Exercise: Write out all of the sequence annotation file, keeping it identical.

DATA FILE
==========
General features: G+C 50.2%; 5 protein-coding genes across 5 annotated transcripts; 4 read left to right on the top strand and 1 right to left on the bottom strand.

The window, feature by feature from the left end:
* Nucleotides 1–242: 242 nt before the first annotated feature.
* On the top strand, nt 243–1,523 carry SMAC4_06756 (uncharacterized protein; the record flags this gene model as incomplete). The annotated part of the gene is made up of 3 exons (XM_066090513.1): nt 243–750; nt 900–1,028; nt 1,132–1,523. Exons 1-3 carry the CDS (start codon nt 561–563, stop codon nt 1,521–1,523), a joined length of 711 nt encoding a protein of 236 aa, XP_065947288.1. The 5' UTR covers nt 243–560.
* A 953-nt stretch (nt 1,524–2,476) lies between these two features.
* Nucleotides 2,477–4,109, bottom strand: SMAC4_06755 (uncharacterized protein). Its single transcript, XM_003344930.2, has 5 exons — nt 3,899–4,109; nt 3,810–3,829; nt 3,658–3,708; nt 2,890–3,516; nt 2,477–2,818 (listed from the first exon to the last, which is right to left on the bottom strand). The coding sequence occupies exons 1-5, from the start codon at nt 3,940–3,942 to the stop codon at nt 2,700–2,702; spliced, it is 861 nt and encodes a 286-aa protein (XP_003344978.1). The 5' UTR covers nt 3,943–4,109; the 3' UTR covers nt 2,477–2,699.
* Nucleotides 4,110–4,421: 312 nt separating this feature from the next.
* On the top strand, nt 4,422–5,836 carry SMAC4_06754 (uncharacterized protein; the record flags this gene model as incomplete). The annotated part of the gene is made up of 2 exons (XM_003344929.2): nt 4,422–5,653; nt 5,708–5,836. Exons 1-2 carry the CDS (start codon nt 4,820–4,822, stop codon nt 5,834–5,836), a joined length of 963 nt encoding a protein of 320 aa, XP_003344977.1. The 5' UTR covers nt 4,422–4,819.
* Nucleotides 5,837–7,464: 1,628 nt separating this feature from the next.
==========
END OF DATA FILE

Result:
General features: G+C 50.2%; 5 protein-coding genes across 5 annotated transcripts; 4 read left to right on the top strand and 1 right to left on the bottom strand.

The window, feature by feature from the left end:
* Nucleotides 1–242: 242 nt before the first annotated feature.
* On the top strand, nt 243–1,523 carry SMAC4_06756 (uncharacterized protein; the record flags this gene model as incomplete). The annotated part of the gene is made up of 3 exons (XM_066090513.1): nt 243–750; nt 900–1,028; nt 1,132–1,523. Exons 1-3 carry the CDS (start codon nt 561–563, stop codon nt 1,521–1,523), a joined length of 711 nt encoding a protein of 236 aa, XP_065947288.1. The 5' UTR covers nt 243–560.
* A 953-nt stretch (nt 1,524–2,476) lies between these two features.
* Nucleotides 2,477–4,109, bottom strand: SMAC4_06755 (uncharacterized protein). Its single transcript, XM_003344930.2, has 5 exons — nt 3,899–4,109; nt 3,810–3,829; nt 3,658–3,708; nt 2,890–3,516; nt 2,477–2,818 (listed from the first exon to the last, which is right to left on the bottom strand). The coding sequence occupies exons 1-5, from the start codon at nt 3,940–3,942 to the stop codon at nt 2,700–2,702; spliced, it is 861 nt and encodes a 286-aa protein (XP_003344978.1). The 5' UTR covers nt 3,943–4,109; the 3' UTR covers nt 2,477–2,699.
* Nucleotides 4,110–4,421: 312 nt separating this feature from the next.
* On the top strand, nt 4,422–5,836 carry SMAC4_06754 (uncharacterized protein; the record flags this gene model as incomplete). The annotated part of the gene is made up of 2 exons (XM_003344929.2): nt 4,422–5,653; nt 5,708–5,836. Exons 1-2 carry the CDS (start codon nt 4,820–4,822, stop codon nt 5,834–5,836), a joined length of 963 nt encoding a protein of 320 aa, XP_003344977.1. The 5' UTR covers nt 4,422–4,819.
* Nucleotides 5,837–7,464: 1,628 nt separating this feature from the next.